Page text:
New York, Oct 17 (IANS) Facebook users in the US are less apt to press the Like button on content when they learn that it is part of a foreign propaganda campaign, according to a new report from non-profit RAND Corporation.
Researchers say that Russia is using political memes to polarise Americans, particularly those at the extreme ends of the political spectrum who typically like and share content that aligns with their political views at higher rates than others.
But a RAND study suggests that most are open to reconsidering their initial response to a Russian meme after its source is revealed to them.
"Left- and right-wing audiences are particular targets of Russian propaganda efforts, so they naturally have a big reaction because the propaganda speaks to them," said Todd Helmus, the study's lead author and a senior behavioural scientist at RAND.
"A big reaction also means a lot of room for improvement in terms of learning how to think critically about the source of a particular news item, and the consequences of passing it along to others."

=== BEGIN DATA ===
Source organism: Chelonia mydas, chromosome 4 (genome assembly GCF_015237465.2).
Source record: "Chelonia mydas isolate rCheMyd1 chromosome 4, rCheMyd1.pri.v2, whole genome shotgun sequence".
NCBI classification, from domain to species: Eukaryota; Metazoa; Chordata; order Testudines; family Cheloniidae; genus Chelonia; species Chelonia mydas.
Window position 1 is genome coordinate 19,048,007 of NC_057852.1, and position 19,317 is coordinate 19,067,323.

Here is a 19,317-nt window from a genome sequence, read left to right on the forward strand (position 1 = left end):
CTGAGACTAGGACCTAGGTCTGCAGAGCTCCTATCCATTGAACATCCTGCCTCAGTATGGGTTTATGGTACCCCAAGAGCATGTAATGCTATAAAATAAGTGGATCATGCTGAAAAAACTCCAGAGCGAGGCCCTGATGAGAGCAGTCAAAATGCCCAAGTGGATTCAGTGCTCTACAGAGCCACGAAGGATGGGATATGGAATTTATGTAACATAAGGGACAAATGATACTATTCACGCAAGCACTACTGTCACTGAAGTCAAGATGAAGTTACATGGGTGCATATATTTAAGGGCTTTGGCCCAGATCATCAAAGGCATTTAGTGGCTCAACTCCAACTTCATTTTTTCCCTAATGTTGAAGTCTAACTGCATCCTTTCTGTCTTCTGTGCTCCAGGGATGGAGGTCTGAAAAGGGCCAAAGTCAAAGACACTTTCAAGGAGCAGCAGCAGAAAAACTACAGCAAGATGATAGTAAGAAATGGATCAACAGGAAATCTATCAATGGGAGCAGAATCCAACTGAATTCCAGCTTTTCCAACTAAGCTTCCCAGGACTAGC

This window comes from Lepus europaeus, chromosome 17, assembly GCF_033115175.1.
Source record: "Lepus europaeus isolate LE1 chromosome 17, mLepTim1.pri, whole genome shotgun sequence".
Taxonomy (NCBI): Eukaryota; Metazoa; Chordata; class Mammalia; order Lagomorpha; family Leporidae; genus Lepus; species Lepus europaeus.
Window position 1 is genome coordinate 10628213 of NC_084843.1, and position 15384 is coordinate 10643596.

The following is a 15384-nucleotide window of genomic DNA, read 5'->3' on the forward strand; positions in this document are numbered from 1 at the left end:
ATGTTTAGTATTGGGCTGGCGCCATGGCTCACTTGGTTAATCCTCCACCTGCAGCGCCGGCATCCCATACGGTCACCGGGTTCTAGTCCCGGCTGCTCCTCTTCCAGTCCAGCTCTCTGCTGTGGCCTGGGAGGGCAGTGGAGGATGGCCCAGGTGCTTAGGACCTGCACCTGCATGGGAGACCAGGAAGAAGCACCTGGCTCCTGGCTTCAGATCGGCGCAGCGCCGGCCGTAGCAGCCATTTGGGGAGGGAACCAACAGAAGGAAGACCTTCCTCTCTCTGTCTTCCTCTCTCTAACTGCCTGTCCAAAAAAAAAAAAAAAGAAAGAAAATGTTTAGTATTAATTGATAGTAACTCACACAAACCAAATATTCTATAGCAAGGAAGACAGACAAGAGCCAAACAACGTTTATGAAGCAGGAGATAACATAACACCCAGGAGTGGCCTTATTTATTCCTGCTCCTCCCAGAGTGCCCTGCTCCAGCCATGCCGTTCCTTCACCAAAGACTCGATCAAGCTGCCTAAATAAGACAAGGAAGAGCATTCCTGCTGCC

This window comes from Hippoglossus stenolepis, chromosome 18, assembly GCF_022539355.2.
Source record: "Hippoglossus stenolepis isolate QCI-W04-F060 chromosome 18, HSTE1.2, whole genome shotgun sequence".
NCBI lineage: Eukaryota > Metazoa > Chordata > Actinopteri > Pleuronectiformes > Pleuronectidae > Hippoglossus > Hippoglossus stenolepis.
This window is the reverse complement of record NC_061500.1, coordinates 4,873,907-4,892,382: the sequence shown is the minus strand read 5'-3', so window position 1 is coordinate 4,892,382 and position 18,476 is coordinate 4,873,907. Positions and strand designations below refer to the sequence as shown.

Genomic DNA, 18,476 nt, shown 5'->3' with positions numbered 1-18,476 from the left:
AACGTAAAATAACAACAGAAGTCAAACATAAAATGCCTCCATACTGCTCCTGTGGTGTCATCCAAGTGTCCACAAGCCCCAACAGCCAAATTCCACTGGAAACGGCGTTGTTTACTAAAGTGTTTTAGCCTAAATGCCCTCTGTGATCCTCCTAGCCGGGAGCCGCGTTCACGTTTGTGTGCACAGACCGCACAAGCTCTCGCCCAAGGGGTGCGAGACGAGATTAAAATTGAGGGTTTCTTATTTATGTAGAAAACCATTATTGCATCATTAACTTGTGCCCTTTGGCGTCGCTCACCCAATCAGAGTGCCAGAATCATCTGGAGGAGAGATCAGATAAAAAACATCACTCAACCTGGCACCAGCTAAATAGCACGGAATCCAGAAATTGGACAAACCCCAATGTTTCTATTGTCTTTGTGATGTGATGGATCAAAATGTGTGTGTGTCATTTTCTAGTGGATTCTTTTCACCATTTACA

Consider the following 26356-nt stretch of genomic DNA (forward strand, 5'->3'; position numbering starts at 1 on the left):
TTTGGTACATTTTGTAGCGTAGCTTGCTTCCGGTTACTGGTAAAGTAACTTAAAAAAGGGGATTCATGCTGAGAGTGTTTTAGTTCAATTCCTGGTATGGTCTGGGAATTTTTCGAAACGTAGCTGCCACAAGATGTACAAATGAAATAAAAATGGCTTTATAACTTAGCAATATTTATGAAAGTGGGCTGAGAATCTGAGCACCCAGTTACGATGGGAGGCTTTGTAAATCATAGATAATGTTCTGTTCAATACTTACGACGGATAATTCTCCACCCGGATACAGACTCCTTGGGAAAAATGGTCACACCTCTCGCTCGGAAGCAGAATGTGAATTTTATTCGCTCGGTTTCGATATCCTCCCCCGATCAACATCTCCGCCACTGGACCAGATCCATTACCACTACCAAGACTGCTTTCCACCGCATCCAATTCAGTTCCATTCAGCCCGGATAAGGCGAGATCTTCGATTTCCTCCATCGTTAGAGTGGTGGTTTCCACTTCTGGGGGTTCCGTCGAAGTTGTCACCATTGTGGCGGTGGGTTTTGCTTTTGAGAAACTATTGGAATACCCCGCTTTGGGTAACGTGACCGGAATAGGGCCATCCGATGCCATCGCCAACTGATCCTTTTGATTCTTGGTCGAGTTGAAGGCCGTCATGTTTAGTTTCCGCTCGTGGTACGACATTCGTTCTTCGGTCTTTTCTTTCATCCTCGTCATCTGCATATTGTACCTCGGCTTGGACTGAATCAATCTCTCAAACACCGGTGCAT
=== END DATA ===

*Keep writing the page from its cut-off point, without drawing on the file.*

The RAND report is the third of a four-part series intended to help policymakers and the public understand -- and mitigate -- the threat of online foreign interference in national, state and local elections.
The latest study used a randomised controlled trial of more than 1,500 Facebook users to understand how people react emotionally to Russian propaganda and whether media literacy content or labelling the source of a meme could help prevent the spread, and thus influence, of Russian propaganda on social media platforms.